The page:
John Dastrup b 1867 and Minnie Snow Dastrup b 1869

John and Minnie’s wedding picture at Manti LDS Temple











John Dastrup was born on 18 Feb 1867 in Moroni, Sanpete, Utah. He died on 8 Feb 1946 in Richfield, Sevier, Utah. He was buried on 12 Feb 1946 in Richfield City Cemetery, Richfield, Sevier, Utah. He Married Minnie Snow, daughter of Bernard Snow and Sarah Gledhill on 20 Feb 1889 in Manti, Sanpete, Utah, Minnie was born on 22 Oct 1869 in Springville, Utah, Utah and died on 17 Sep 1952 in Richfield, Sevier, Utah. She was buried on 20 Sep 1952 in Richfield City Cemetery, Richfield, Sevier, Utah.

John’s father, Hans Lorentz Dastrup, was born on 13 Oct 1813 in Hørsholm, Hørsholm, Frederiksborg, Denmark. He died 22 Oct 1893 in Vermillion, Sevier, Utah Territory. He was buried on 25 Oct 1893 in Sigurd Cemetery, Sigurd, Sevier, Utah. Hans married Ane Marie Olsen 26 Apr 1862 in Salt Lake City, Salt Lake, Utah. She was born 12 Nov 1839 in Løve, Holbæk, Denmark. She died on 19 Oct 1923 in Provo, Utah, Utah. She was buried on 23 Oct 1923 in Sigurd, Sevier, Utah.

Minnie’s father, Bernard Snow, was born 22 Jan 1822 in Pomfret, Windsor, Vermont, United States. He died on 22 Feb 1893 in Weiser, Washington, Idaho. He was buried on 25 Feb 1893 in Indian Valley, Adams, Idaho. Bernard married Sarah Gledhill on 27 Oct 1866 in Salt Lake City, Salt Lake, Utah. Sarah born on 31 Mar 1833 in Oldham, Lancashire, England, United Kingdom. She died on 10 Jan 1900 in Sigurd, Sevier, Utah and was buried in the Sigurd Cemetery.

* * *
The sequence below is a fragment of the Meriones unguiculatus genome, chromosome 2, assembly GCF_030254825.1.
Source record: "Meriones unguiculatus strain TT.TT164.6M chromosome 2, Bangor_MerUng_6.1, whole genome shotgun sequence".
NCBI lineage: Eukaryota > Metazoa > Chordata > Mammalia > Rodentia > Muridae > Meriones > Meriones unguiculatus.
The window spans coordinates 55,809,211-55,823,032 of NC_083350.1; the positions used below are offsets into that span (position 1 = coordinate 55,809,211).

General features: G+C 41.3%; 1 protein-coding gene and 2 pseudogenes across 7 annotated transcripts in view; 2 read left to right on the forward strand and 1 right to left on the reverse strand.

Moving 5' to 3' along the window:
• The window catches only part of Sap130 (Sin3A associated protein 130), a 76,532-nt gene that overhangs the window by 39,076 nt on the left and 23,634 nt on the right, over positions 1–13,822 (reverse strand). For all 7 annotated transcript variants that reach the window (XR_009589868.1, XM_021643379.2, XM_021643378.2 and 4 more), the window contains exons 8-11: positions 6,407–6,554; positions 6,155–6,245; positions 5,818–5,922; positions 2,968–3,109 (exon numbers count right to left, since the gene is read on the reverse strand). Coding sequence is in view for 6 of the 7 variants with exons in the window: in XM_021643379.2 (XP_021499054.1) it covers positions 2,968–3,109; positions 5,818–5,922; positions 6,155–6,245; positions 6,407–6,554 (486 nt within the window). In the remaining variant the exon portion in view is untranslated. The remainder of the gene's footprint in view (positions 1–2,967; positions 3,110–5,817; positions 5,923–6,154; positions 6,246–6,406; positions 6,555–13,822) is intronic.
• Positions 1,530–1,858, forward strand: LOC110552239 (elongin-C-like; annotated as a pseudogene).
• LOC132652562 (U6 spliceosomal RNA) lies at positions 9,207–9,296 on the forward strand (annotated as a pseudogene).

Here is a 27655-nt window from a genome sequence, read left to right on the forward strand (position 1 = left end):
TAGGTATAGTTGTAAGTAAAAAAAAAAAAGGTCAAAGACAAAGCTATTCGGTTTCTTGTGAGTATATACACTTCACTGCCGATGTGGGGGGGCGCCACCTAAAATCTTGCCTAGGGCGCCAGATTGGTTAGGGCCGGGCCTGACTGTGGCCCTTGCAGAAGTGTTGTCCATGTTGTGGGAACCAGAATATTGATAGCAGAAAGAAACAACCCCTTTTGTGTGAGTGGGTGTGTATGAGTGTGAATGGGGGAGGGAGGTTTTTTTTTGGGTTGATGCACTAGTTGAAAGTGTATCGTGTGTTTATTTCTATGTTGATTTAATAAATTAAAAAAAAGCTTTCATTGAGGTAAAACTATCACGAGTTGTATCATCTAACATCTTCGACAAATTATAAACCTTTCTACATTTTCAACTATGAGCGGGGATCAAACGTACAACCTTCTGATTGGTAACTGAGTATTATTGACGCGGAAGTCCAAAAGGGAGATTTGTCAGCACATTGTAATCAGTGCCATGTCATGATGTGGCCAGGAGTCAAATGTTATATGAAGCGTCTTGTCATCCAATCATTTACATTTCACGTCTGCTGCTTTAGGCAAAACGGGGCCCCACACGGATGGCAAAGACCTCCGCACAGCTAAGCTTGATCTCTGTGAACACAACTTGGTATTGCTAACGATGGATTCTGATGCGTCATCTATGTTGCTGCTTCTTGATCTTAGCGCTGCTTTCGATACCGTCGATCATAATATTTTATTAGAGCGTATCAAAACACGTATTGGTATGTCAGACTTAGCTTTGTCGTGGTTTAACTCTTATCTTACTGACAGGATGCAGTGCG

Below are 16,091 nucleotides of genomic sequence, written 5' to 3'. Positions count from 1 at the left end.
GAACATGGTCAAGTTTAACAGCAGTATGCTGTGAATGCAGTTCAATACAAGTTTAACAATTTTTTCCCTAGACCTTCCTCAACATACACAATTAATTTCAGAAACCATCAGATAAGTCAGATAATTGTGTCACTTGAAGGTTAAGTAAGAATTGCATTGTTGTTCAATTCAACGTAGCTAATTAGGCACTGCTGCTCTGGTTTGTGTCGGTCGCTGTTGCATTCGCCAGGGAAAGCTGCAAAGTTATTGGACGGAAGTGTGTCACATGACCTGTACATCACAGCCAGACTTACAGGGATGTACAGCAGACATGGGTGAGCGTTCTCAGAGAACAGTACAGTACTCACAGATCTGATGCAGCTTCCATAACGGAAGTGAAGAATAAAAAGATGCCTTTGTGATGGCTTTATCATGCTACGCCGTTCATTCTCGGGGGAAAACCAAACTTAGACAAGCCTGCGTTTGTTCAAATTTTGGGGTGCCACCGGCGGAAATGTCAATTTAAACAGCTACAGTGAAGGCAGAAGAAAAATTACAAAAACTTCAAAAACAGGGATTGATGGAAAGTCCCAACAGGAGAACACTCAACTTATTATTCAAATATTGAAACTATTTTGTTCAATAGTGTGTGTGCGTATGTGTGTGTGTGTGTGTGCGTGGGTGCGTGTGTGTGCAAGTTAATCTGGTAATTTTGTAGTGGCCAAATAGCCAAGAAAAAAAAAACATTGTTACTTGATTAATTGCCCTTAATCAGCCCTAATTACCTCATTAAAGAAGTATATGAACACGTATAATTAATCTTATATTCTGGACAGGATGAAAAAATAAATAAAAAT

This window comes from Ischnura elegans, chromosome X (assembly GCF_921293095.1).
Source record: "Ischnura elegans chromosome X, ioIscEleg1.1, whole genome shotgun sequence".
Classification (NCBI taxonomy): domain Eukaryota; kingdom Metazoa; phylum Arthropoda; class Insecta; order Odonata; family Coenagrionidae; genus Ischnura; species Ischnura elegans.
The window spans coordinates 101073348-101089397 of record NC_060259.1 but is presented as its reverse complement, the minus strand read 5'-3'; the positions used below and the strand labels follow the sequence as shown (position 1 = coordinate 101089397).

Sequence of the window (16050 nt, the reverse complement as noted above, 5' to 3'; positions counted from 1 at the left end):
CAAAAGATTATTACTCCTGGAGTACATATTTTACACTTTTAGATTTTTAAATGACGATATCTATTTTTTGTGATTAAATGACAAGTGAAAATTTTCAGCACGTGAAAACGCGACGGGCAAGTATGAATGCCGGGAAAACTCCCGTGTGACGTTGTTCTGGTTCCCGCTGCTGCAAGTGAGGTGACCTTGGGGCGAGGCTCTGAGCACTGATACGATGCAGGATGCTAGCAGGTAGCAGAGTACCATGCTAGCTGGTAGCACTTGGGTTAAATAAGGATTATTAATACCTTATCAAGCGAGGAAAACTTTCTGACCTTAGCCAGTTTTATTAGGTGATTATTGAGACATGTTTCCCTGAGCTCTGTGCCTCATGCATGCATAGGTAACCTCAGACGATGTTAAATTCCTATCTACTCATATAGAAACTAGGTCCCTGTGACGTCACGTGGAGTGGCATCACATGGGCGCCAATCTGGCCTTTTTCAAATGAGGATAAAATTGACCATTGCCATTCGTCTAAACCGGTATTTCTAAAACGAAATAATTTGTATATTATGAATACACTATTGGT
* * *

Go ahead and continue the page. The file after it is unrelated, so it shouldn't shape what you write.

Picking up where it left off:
Children of John and Minnie Dastrup:

Mida Dastrup Johnson 1893 – 1973
John Owen Dastrup 1898 – 1991
Mary Beatrice Dastrup Black 1902 – 1984
Reed Snow Dastrup 1904 – 1904
Richard Harvey Dastrup 1906 – 1983

The Dastrup’s were early settlers of Sigurd, Sevier, Utah. As illustrated in the following exhibit they were the major property owners in early Sigurd. Dastrup descendants are still the major property owners in the area.

After spending his early years in Maroni, John moved with his father to Vermillion, Utah where as a young man served as first assistant in the Church of Jesus Christ of Latter Day Saints (Mormon) Sunday school for 20 years and 10 months from 1889 to 1905. He was chosen as first councilor to Bishop Peter Gottfredson May 22, 1887 and served eight years in this position. It was while he held this position that he married Minnie Snow in the Manti, Sanpete, Utah Mormon Temple. It was in Vermillion that their first child, Mida, was born. On 23rd February 1895 the Vermillion Ward was divided and John Dastrup was called to preside as Bishop of the south part, known as Sigurd Ward.

It was at this time that he became one of the original incorporators of the Vermillion Irrigation Co. and served as president of the company for 51 years up until his death in 1946.

Upon moving to Sigurd, John recruited workers to build a rock church for the first congregation to worship in. They were successful and, besides many renovations over the years, the original rock is still underneath the present day façade.